The biggest mistake wildlife photographers make, says David Yarrow, “is that they ignore contextual detail in the background”. This results in what the world-famous photographer calls “loose” images. “These are caused by not being close enough to the subject. You’ve got to have your principal subject very close.”
Yarrow says he is different from other wildlife photographers in that he favours wide-angle lenses over traditional longer ones. “I practise immersive, rather than telephoto photography, which makes my style very distinctive.” In fact, the use of wide-angle lenses is what Yarrow calls his “repetitive tip”, along with need for a “well-positioned remote-controlled camera to capture dangerous wildlife”.
Invest in a camera
Yarrow has been using Nikon cameras for three decades and he has seen every iteration in its DSLR history. At the moment, the Nikon ambassador is putting the new D850 through its paces. He says that the combination of the camera’s huge, full-frame 45.7 megapixel sensor with the capacity for shooting up to nine frames per second (fps) “reduces the binary decision between sacrificing either resolution or motor-drive frequency” – a compromise he has previously had to accept.
“Because my pictures end up as very large prints”, Yarrow has tended to opt for resolution over frame rate. But the D850 “ameliorates this compromise”, he says, by offering the best of both worlds.
For the enthusiast, the key to taking their wildlife photography to the next step is investing in better equipment. “I’m always surprised to see keen photographers flying out to Africa business class, but taking with them sub-standard cameras or lenses for the job. Why not fly economy and invest the money you save in the best equipment? You should also always use primes [fixed-focal-length lenses] rather than zooms, because their performance is that much stronger.”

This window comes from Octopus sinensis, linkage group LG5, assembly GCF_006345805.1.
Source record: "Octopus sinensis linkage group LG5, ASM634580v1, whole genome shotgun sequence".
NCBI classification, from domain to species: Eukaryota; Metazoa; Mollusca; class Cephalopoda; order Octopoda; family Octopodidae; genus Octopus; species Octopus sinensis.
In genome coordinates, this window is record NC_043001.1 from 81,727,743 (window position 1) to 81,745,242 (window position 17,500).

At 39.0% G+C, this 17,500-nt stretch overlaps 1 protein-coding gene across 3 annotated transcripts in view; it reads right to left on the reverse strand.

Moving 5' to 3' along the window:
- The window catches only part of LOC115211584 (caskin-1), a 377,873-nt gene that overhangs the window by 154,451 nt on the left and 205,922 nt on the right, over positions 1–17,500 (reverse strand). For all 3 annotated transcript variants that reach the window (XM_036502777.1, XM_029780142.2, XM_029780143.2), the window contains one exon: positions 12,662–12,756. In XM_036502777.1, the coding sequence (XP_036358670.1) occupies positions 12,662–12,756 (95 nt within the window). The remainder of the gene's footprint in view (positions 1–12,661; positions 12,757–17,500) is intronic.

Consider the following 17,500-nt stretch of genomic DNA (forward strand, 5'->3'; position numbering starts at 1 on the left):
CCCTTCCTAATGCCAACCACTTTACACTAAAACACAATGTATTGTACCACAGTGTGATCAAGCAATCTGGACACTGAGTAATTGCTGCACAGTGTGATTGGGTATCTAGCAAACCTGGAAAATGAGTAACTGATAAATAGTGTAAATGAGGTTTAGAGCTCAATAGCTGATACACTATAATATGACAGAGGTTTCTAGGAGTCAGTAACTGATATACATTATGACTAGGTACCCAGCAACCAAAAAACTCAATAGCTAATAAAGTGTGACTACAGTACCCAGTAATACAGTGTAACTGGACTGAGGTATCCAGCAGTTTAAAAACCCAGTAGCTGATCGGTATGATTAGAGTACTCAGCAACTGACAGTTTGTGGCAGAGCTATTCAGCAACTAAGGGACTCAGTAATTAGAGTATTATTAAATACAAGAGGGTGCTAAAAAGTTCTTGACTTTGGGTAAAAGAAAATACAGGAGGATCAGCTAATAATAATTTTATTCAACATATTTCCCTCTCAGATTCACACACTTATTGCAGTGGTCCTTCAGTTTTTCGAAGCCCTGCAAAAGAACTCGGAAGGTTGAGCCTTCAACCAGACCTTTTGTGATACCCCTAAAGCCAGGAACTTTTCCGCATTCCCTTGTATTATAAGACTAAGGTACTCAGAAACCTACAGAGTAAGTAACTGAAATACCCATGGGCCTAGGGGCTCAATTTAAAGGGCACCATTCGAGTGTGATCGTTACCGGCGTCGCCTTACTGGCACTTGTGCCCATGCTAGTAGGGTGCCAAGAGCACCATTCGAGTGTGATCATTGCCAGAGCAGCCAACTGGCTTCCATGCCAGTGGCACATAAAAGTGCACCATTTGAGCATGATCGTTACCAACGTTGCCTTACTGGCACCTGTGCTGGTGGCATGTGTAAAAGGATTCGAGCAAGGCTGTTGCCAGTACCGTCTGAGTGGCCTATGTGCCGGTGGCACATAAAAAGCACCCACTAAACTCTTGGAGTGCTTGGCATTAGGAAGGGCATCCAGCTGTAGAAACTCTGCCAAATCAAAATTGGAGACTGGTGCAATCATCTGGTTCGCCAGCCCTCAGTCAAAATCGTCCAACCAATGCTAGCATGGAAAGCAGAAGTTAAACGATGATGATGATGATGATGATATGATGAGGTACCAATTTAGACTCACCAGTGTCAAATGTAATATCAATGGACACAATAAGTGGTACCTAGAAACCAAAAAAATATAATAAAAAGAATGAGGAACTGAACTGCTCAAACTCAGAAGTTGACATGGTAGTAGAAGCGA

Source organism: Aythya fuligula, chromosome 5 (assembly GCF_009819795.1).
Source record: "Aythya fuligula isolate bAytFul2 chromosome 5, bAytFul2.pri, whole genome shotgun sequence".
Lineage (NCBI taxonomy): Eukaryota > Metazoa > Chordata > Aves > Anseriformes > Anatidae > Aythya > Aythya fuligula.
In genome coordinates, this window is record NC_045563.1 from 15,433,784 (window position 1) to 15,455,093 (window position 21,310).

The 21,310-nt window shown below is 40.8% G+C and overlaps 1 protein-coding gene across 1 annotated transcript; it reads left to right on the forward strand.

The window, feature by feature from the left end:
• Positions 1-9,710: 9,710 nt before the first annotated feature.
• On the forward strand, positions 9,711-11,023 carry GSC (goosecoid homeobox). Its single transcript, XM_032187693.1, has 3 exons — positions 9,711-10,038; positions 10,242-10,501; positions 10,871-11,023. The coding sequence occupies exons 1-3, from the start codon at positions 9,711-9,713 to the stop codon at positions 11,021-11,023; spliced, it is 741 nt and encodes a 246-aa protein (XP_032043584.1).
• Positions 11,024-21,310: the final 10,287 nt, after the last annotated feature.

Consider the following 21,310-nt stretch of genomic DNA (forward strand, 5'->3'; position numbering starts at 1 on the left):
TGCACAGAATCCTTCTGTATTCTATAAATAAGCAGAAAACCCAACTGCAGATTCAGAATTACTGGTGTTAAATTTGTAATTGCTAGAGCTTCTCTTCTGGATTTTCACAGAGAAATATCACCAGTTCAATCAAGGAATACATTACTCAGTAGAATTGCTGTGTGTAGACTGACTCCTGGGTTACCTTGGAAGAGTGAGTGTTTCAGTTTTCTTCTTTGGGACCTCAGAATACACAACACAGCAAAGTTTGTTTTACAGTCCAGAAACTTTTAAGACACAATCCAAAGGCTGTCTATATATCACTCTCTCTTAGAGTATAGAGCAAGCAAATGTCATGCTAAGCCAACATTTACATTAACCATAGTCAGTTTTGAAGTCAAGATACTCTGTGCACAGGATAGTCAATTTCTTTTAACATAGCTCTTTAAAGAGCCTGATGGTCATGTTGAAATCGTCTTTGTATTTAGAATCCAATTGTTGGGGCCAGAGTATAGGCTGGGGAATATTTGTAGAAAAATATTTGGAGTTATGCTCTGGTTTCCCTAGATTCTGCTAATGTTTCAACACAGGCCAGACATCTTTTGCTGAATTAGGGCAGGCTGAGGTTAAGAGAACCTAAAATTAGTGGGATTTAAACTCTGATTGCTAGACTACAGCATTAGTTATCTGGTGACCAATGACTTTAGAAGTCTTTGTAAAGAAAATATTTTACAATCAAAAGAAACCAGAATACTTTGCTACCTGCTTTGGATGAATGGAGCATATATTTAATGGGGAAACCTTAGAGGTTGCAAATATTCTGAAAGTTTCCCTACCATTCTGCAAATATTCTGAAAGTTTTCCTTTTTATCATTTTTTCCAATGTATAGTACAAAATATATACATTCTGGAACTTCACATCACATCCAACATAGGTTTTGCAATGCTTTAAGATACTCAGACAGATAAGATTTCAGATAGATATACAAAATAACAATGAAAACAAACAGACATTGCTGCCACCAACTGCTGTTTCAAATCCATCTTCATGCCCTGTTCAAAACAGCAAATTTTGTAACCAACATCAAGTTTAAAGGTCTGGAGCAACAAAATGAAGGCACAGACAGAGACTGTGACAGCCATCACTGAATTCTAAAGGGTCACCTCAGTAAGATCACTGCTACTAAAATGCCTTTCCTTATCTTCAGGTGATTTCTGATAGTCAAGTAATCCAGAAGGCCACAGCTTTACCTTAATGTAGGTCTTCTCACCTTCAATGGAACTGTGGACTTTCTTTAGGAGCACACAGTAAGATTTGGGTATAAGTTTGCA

Know your lenses
Another tip, says Yarrow, going back to his “repetitive tip”, “ is to spend money on wide-angle lenses”. Experience has taught Yarrow that it is “very rare indeed that you’ll get a great photograph with a large telephoto lens, purely because they compress distance, and reduce the emotion and atmosphere of a photograph.”
Study the greats
Finally, Yarrow says you should spend less time reading the camera instruction manual and more “learning about the great photographers and seeing how they got things right”. He quotes legendary US landscape artist Ansel Adams, who thought that photography should be about photographers not cameras. What’s more, he says, “over the years wildlife has become boring, because there is a content overload”, adding that we seem to have forgotten that less is more. “If I can get four good photographs per year, then I am happy.”
Seriously, get close
But the advice Yarrow keeps coming back to is the importance of getting tighter proximity to the subject, at which point he quotes another of his photographic heroes, Robert Capa, who famously said that if your photos aren’t good enough you’re not close enough. “If he could get those images in on D-Day, then I should be able to do it with wildlife.”